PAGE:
I always remember Sir Eric Neal saying to me, 'It doesn't really matter about the structure, Vickie, as long as decent people are actually appointed.' He was referring to a university board at that time, and we were talking about reform of the structure and composition of university boards. I think to a large degree he is right. If you are very lucky and you get good appointments and they are very effective, then the limitations as to the person nominating the composition of the commission board can be overridden.

I would like to acknowledge and thank the current chairman of the Legal Services Commission, Michael Abbott AO QC. It is fair to say that most practitioners would see Michael as very senior counsel at the South Australian bar. He has of course appeared in cases of notoriety and is highly regarded at the skill level of his area of expertise as Queen's Counsel. Some would not perhaps be familiar with the fact that he has had a very long time in the legal world and has made a contribution to those requiring representation in criminal, family and federal matters.

He has made a very considerable contribution as a practitioner (perhaps not so much in more recent years), and he is also to be commended for that as well as for his services as chair of the Legal Services Commission. Whether he is going to be asked to continue, who knows, but we have had a very significant benefit as a result of his chairmanship.

I also place on the record my appreciation to other members of the board, although all of their terms of office will probably completely disappear. Mr Michael Dawson is the representative of the interests of assisted persons. Jane Basheer is a nominee of the Attorney-General.

The Hon. J.R. Rau: She has gone to the bench.

Ms CHAPMAN: Of course she has, yes. The Attorney kindly and usefully interjects for a change to tell me that she has gone to the bench. Of course, that is very correct and I will place that on the record. I think I sent her a letter of congratulations, but good on her. We have Alan Herald in the last financial year, a nominee of the South Australian Attorney-General. Alison Lloydd-Wright is again a nominee of the Attorney-General. Tracy Micallef is a nominee of the Law Society. John Keen is a nominee of the Law Society.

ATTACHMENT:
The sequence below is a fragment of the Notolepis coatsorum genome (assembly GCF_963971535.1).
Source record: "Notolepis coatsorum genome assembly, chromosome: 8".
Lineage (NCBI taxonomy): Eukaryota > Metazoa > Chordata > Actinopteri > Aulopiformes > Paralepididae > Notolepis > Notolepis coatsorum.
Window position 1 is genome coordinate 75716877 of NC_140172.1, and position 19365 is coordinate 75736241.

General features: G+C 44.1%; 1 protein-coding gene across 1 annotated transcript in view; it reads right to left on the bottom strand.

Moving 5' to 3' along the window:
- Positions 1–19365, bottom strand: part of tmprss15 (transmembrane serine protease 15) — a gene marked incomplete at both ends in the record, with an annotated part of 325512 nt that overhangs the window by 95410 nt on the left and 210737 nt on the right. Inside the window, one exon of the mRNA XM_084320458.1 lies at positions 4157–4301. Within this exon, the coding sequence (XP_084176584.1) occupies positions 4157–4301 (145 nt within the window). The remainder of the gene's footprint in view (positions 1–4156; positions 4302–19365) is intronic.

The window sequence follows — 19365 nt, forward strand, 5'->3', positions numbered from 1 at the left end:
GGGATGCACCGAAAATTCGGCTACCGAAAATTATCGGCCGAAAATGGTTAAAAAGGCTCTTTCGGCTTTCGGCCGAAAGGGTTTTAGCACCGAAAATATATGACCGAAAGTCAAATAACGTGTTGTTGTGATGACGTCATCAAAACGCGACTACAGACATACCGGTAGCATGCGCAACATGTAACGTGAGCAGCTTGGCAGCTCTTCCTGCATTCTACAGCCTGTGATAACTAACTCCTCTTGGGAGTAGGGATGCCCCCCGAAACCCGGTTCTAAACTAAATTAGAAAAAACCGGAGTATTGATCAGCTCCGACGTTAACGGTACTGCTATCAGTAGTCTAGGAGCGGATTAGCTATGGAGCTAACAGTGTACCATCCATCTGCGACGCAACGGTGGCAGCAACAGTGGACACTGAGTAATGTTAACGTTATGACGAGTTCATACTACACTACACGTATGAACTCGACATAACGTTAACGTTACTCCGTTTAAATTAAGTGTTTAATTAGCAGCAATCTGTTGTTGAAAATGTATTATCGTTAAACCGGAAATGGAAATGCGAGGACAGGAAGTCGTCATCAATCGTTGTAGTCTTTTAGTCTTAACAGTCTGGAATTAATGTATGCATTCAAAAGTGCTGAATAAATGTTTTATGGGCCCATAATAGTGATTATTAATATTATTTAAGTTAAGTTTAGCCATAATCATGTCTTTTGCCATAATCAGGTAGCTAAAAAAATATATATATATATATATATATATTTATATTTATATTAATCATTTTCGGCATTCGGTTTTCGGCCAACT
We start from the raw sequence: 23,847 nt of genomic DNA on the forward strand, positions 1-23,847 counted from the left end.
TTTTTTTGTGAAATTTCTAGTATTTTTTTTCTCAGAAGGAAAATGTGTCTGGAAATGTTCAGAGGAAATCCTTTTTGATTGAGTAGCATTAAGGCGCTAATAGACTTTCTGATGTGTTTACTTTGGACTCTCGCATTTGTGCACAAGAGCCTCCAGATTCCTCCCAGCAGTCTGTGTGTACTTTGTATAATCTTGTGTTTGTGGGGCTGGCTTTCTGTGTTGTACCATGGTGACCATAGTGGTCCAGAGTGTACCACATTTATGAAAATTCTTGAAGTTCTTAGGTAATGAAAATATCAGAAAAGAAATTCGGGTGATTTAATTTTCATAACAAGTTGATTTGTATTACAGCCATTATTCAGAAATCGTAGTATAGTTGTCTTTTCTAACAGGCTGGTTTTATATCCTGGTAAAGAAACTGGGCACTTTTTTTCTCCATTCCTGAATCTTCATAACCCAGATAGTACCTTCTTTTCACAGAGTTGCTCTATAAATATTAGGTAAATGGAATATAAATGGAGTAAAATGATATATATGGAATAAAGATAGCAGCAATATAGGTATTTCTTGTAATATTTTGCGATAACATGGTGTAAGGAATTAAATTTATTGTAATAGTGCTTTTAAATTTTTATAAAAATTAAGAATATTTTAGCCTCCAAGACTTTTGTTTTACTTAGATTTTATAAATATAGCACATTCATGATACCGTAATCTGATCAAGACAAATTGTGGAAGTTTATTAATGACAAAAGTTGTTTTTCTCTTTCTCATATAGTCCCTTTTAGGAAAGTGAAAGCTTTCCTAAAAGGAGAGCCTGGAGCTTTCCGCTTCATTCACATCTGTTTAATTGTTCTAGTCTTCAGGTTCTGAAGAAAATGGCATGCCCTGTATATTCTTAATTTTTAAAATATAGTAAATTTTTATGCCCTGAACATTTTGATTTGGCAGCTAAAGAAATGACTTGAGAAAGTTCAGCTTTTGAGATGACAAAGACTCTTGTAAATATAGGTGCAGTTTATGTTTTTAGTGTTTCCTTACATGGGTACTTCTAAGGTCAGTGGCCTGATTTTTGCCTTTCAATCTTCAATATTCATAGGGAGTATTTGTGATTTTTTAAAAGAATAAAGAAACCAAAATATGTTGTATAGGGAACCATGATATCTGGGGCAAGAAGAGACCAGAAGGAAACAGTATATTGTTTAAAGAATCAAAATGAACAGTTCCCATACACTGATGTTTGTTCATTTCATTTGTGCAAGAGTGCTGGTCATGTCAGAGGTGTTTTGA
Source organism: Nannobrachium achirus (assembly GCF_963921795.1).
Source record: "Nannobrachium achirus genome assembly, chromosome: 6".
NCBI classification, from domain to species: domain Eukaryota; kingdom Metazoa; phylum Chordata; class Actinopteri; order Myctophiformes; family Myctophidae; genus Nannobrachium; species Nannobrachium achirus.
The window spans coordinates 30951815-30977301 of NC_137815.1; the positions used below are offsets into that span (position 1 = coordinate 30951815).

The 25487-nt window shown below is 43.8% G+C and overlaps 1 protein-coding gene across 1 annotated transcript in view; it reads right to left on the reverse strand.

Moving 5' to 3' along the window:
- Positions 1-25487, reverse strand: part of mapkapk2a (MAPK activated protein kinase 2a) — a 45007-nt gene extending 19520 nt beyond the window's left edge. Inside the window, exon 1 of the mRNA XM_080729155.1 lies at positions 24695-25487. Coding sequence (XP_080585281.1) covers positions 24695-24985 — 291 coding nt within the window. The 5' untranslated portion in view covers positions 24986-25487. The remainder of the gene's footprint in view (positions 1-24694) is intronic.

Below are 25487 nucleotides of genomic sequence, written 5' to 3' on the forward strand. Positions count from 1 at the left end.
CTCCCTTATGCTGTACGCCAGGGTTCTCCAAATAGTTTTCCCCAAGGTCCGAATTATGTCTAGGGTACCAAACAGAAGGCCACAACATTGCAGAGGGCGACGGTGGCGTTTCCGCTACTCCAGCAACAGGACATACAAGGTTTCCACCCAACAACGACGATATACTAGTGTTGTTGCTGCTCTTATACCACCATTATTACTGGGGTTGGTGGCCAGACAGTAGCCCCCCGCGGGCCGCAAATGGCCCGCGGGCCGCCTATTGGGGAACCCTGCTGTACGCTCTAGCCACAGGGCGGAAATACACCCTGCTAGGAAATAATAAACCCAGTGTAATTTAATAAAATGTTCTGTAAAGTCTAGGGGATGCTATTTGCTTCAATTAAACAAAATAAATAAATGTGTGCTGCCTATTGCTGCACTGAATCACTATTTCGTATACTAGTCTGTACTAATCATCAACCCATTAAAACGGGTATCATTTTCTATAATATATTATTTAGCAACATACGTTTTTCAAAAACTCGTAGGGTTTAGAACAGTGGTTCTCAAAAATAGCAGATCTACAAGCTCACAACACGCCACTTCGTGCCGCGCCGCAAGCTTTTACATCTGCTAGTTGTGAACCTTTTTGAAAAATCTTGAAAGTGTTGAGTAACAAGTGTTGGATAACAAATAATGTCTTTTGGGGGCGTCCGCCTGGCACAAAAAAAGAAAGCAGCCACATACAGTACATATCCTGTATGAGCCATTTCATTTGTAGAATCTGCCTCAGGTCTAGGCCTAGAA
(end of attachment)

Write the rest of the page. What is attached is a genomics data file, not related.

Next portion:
The DEPUTY SPEAKER: Is that your phone pinging? Why don't you turn it to silent just for the hell of it? Ms CHAPMAN: Actually, no, I think it is this one sending them to me.

The DEPUTY SPEAKER: Whose phone is pinging? Can you all check your phones and make sure they are on silent? Members interjecting:

The DEPUTY SPEAKER: Anyway, we digress. The deputy leader.

Ms CHAPMAN: Yes, sorry. Cathy Nelson is a Law Society representative. Craig Caldicott is a Law Society representative. Andrew English is an employee of the Legal Services Commission. Gabrielle Canny is the director, and a good director she is. As at 30 June 2015, those people were at the helm. Of course, some of them continue at present and we are yet to see who the new famous five are going to be after the passage of this bill.

There are significant disappointing and potentially unhelpful developments that will come from a board of this nature by virtue of the one person having the responsibility to exclusively nominate the composition, and I think that is a bad thing. Nevertheless, we will see how we go. We will see if the Attorney-General can find good people to serve and ensure that the board continues to provide frank, fearless and independent advice, and also undertake its responsibility in respect of the financial management of the commission, which is a multimillion-dollar organisation. Otherwise, I wish them well in the continuation of their work.